We refer to Mr Tan Soon Hock's letter (Public sector bodies must do more to clean up their act; Aug 1).
The heads of agencies review every case highlighted in the Auditor-General's (AG) Report and take the appropriate measures to address the findings, with particular attention to recurrent issues.
The vast majority of the lapses reported by the AG's Office over the years are not criminal in nature and do not warrant being brought to court. Most are administrative or procedural lapses, brought about mainly by a lack of awareness, carelessness or poor supervision.
In such cases, where appropriate, internal disciplinary actions are taken against officers found responsible.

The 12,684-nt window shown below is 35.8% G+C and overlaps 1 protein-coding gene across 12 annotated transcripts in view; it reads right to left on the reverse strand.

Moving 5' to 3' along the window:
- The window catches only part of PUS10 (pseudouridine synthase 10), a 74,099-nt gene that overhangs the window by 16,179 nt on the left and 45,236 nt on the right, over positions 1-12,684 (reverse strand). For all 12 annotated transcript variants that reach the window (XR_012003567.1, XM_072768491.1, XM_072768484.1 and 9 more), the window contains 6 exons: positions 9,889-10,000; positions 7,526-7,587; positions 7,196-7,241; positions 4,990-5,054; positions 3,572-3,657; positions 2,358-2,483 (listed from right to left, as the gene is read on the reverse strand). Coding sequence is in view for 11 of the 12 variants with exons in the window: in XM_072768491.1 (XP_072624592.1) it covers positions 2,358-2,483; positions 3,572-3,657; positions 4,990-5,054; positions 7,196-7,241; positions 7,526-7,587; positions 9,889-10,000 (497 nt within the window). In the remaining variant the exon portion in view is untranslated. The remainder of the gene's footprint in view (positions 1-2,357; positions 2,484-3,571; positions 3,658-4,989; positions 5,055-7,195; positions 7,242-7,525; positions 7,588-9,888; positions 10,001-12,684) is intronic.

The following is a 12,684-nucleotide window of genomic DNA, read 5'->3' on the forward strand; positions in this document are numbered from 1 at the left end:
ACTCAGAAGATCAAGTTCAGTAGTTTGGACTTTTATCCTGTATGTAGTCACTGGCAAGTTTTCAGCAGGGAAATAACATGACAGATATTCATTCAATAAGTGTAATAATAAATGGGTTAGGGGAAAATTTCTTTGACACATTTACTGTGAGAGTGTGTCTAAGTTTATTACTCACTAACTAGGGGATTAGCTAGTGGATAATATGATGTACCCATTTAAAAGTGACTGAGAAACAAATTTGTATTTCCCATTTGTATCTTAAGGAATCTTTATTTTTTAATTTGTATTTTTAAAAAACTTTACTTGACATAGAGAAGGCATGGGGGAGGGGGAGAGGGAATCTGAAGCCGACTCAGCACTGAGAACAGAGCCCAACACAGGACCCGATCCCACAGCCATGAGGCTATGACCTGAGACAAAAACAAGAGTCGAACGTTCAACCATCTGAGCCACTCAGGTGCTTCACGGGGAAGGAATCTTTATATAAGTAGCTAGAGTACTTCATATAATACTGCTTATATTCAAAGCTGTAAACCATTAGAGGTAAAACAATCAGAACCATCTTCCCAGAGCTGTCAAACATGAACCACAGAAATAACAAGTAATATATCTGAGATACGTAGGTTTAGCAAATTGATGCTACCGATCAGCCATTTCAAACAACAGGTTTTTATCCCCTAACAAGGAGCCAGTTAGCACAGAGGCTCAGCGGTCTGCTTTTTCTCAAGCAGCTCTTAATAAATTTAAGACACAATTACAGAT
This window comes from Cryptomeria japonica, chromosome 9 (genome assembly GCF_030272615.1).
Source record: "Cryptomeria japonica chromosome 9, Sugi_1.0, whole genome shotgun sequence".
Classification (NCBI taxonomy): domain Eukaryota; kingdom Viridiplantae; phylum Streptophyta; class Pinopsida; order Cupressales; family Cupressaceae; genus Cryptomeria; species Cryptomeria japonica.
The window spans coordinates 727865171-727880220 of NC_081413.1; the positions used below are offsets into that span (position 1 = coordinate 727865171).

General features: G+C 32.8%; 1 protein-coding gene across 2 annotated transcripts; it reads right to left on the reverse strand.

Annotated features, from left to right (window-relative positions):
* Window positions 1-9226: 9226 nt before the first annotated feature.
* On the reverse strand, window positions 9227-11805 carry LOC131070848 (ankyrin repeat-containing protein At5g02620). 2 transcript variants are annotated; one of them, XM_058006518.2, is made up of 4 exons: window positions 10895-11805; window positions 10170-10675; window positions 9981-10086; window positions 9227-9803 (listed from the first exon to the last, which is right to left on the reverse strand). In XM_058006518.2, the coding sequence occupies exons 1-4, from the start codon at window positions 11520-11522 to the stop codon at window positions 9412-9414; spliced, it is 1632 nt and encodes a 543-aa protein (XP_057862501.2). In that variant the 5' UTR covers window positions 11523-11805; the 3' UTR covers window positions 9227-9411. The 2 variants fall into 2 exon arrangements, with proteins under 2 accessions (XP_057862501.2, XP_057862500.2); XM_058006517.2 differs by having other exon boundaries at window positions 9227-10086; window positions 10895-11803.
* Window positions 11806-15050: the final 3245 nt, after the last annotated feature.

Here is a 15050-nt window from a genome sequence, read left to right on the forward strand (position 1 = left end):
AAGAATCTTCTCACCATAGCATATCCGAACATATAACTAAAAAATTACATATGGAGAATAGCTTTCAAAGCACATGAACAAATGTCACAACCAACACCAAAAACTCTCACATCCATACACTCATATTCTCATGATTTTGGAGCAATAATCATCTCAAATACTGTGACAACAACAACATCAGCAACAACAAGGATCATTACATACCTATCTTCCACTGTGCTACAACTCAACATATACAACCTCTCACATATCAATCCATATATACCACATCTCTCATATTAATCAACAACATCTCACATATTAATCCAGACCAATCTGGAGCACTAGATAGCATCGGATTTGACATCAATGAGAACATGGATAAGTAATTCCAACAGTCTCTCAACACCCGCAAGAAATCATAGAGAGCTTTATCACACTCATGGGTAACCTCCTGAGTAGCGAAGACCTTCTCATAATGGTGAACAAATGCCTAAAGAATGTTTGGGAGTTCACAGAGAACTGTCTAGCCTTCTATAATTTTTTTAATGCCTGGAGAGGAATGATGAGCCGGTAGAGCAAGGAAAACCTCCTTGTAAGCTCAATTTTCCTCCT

However, in the event that there are suggestions of corruption, fraud or other criminal wrongdoing, these will be referred for police investigation.
If there is sufficient evidence against the officer, he/she will be charged in court.
If found guilty, the officer faces the full measure of the law.
The case of the former Republic of Singapore Air Force engineer highlighted by Mr Tan was detected through the Ministry of Defence's internal audit, and was surfaced to the Corrupt Practices Investigation Bureau for investigation.
Improving the financial governance of public agencies is an ongoing effort. Given the size of the public service, human error and lapses occur from time to time.
When these occur, the Government addresses them openly and honestly, learns from them, and does its best to avoid recurrence.
In seeking to improve, we must continue to strike a sensible balance between strengthening controls and maintaining efficiency in providing services to Singaporeans.
Otherwise, our processes will be bogged down by ever-tightening rules and controls, which can ultimately affect the delivery of public services.
Lim Yuin Chien
Director (Corporate Communications)
Ministry of Finance